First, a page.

This time, Southern Co. and Georgia Power will get their numbers right.
Or so officials would like to believe.
Continuing to fund the only remaining nuclear power plant under construction in the U.S. relies largely on decision-makers convincing themselves that the companies can accurately revise cost and schedule estimates for Plant Vogtle’s expansion.
It’s a dicey proposition.
Accuracy hasn’t been a strong suit of the power giants in recent years.
Southern is one of the biggest power companies in the country and the parent of Georgia Power. It has embarked on exactly two mega construction projects in the last decade or so.
Both — the expansion of Plant Vogtle and the Kemper clean coal/gas plant in Mississippi — have gone billions of dollars over budget and faced years of delays.
As each project struggled, Southern and its subsidiaries continued to underestimate the magnitude of the overruns.
Independent monitors for the Georgia Public Service Commission regularly warned about rising Vogtle costs that were more accurate than Georgia Power’s reassurances about stability.
On Wednesday, Southern offered new preliminary estimates of possible costs to complete Vogtle. Apparently the latest price tag is now nearly double the original estimate of roughly $14 billion.
So I guess now we really know what the project will cost. Right?
Would you make any expensive decision based on the company’s projections?
Southern CEO Tom Fanning, would you bet me a dinner at Waffle House (drinks and tip included) that Southern’s latest estimate falls within $200 million of the actual final total cost? OK, how about $400 million?
It’s like I can already taste those cheese-drenched grits.
Crisis of confidence
If Georgia doesn’t have a crisis in confidence over nuclear cost estimates, it should. (By the way, an average Georgia Power residential customer pays $100 a year toward Vogtle, and they don’t really have a choice because the company has a state-enforced territorial monopoly.)
Georgia Power, I think, already knows it has a credibility issue. It brought in outside consultants to offer up cost projections, too. The supporting cast, I imagine, is supposed to help the power company get its numbers right and convince others they can be trusted. Southern said that later this month it expects to report updated estimates to the PSC and a recommendation on whether to continue the project it, shelve part of it or park the whole thing.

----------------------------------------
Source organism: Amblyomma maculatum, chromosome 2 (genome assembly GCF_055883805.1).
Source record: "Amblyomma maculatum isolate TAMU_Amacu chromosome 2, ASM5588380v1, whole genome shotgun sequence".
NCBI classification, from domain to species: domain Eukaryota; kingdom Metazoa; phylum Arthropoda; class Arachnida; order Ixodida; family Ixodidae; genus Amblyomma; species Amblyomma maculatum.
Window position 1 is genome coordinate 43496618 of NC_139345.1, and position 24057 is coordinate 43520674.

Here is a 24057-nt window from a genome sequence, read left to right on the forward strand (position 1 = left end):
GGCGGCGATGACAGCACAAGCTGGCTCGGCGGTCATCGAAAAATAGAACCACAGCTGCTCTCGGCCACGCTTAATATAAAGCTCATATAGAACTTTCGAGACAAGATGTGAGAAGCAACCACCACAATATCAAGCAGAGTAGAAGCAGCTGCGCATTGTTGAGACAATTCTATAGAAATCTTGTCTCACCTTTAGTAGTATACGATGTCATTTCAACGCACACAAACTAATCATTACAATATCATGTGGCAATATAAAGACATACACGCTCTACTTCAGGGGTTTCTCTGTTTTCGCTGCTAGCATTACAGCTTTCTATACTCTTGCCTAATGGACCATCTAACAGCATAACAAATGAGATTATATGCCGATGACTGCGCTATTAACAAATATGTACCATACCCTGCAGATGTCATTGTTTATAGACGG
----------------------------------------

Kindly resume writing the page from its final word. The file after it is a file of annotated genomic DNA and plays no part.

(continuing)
The project’s future was further clouded earlier this year when Westinghouse, Vogtle’s main contractor, filed for bankruptcy protection. That pushed Vogtle costs and uncertainty back on Georgia Power and the project’s smaller co-owners, including Oglethorpe Power (which includes dozens of community electric membership corporations in the state), the Municipal Electric Authority of Georgia (which is owned by city utilities) and the city of Dalton.
Nuclear is an important and prudent part of the energy mix, Oglethorpe CEO Mike Smith wrote. But “a decision to go forward would require our having high-confidence in the estimate to complete – both dollars and time.”
High confidence. Is that possible?
That’s not really a knock on Georgia Power. It’s more curiosity about whether anyone would have great confidence when it comes to projecting the costs of new nuclear construction in the U.S. In recent days, two South Carolina utilities announced plans to halt a nuclear project that was essentially the twin of Georgia’s Vogtle.
In Georgia, the PSC gets say on whether Vogtle’s project can be abandoned or if Georgia Power can charge customers still more for the growing costs.
Tim Echols, who sits on the PSC, emailed that he is “not interested in raising the certified cost or changing the existing stipulation in any way.”
The project can be completed with billions of dollars in promised payouts from Westinghouse’s parent, Toshiba Corp., he wrote. But Toshiba is financially shaky, and if it files for bankruptcy “the math doesn’t work and the Vogtle project probably terminates or gets converted to natural gas.”
Lauren “Bubba” McDonald, who sits on the regulatory Georgia PSC, told me any decision to continue Vogtle should include some kind of “guarantees” from Georgia Power that it can meet the goals.
“They need to have some skin in the game,” McDonald said, adding later, “You can’t run from the responsibility of ownership.”
Will Georgia Power go for that?
Maybe it won’t have much choice. “They are not in a very driving position right now,” McDonald said.
By the way, he sounded chapped about a move by Georgia Power – OK’d by his colleagues last year – to force the company’s customers to pay for work on whether to build yet another nuclear plant. The work was eventually suspended.
“Wasted $50 million,” McDonald said.
Marietta mayor Steve “Thunder” Tumlin, who sits on the board of Vogtle co-owner MEAG, told me Georgia Power has to provide “compelling” evidence for continuing the project. If it did, he said, he expects to back them.
I asked him why he would put his faith in Georgia Power, given the company’s track record on projections.
“They are the best thing we got,” he told me.
“You could look back and see some bad facts,” he said, but “but nobody else besides them had the wherewithal to get us this far along.”
I agree with at least that last point if I can tweak the intent: Georgia Power certainly got us to where we are today.
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